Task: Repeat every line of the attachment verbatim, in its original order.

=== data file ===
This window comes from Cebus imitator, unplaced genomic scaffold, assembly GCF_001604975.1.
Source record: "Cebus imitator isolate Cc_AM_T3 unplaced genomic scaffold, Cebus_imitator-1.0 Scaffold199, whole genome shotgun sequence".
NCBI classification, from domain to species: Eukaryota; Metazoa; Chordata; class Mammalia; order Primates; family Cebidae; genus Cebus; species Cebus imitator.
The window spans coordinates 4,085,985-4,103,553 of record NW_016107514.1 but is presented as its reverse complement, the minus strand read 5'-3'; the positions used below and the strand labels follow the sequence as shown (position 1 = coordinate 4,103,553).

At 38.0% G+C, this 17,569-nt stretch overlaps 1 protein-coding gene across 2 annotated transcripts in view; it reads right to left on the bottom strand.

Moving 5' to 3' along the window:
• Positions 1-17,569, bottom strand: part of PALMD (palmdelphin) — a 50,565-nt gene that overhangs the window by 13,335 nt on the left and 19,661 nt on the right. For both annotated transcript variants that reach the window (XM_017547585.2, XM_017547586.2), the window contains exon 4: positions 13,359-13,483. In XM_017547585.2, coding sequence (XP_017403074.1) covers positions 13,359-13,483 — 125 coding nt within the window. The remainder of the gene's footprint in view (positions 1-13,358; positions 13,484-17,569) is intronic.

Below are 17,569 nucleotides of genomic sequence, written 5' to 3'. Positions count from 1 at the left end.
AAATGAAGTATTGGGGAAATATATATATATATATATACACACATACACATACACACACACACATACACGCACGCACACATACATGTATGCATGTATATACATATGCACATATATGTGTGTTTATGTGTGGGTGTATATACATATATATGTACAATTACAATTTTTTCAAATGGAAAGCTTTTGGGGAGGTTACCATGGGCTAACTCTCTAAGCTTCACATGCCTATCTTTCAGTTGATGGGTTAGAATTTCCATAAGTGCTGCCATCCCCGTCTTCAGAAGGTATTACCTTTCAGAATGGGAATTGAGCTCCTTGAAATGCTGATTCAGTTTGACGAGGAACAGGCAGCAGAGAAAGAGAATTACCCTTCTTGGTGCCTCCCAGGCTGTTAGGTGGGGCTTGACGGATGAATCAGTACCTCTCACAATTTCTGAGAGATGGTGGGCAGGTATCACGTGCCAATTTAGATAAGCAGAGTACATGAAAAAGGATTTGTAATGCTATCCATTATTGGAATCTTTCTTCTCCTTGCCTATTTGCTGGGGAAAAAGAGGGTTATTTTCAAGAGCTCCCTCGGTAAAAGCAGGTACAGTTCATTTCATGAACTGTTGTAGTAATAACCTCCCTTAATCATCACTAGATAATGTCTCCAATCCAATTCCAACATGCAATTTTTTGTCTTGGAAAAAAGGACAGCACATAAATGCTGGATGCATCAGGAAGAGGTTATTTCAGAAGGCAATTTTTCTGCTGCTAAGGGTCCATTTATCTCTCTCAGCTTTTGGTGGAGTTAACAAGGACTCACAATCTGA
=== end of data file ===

This window comes from Cebus imitator, unplaced genomic scaffold, assembly GCF_001604975.1.
Source record: "Cebus imitator isolate Cc_AM_T3 unplaced genomic scaffold, Cebus_imitator-1.0 Scaffold199, whole genome shotgun sequence".
NCBI classification, from domain to species: Eukaryota; Metazoa; Chordata; class Mammalia; order Primates; family Cebidae; genus Cebus; species Cebus imitator.
The window spans coordinates 4,085,985-4,103,553 of record NW_016107514.1 but is presented as its reverse complement, the minus strand read 5'-3'; the positions used below and the strand labels follow the sequence as shown (position 1 = coordinate 4,103,553).

At 38.0% G+C, this 17,569-nt stretch overlaps 1 protein-coding gene across 2 annotated transcripts in view; it reads right to left on the bottom strand.

Moving 5' to 3' along the window:
• Positions 1-17,569, bottom strand: part of PALMD (palmdelphin) — a 50,565-nt gene that overhangs the window by 13,335 nt on the left and 19,661 nt on the right. For both annotated transcript variants that reach the window (XM_017547585.2, XM_017547586.2), the window contains exon 4: positions 13,359-13,483. In XM_017547585.2, coding sequence (XP_017403074.1) covers positions 13,359-13,483 — 125 coding nt within the window. The remainder of the gene's footprint in view (positions 1-13,358; positions 13,484-17,569) is intronic.

Below are 17,569 nucleotides of genomic sequence, written 5' to 3'. Positions count from 1 at the left end.
AAATGAAGTATTGGGGAAATATATATATATATATATACACACATACACATACACACACACACATACACGCACGCACACATACATGTATGCATGTATATACATATGCACATATATGTGTGTTTATGTGTGGGTGTATATACATATATATGTACAATTACAATTTTTTCAAATGGAAAGCTTTTGGGGAGGTTACCATGGGCTAACTCTCTAAGCTTCACATGCCTATCTTTCAGTTGATGGGTTAGAATTTCCATAAGTGCTGCCATCCCCGTCTTCAGAAGGTATTACCTTTCAGAATGGGAATTGAGCTCCTTGAAATGCTGATTCAGTTTGACGAGGAACAGGCAGCAGAGAAAGAGAATTACCCTTCTTGGTGCCTCCCAGGCTGTTAGGTGGGGCTTGACGGATGAATCAGTACCTCTCACAATTTCTGAGAGATGGTGGGCAGGTATCACGTGCCAATTTAGATAAGCAGAGTACATGAAAAAGGATTTGTAATGCTATCCATTATTGGAATCTTTCTTCTCCTTGCCTATTTGCTGGGGAAAAAGAGGGTTATTTTCAAGAGCTCCCTCGGTAAAAGCAGGTACAGTTCATTTCATGAACTGTTGTAGTAATAACCTCCCTTAATCATCACTAGATAATGTCTCCAATCCAATTCCAACATGCAATTTTTTGTCTTGGAAAAAAGGACAGCACATAAATGCTGGATGCATCAGGAAGAGGTTATTTCAGAAGGCAATTTTTCTGCTGCTAAGGGTCCATTTATCTCTCTCAGCTTTTGGTGGAGTTAACAAGGACTCACAATCTGA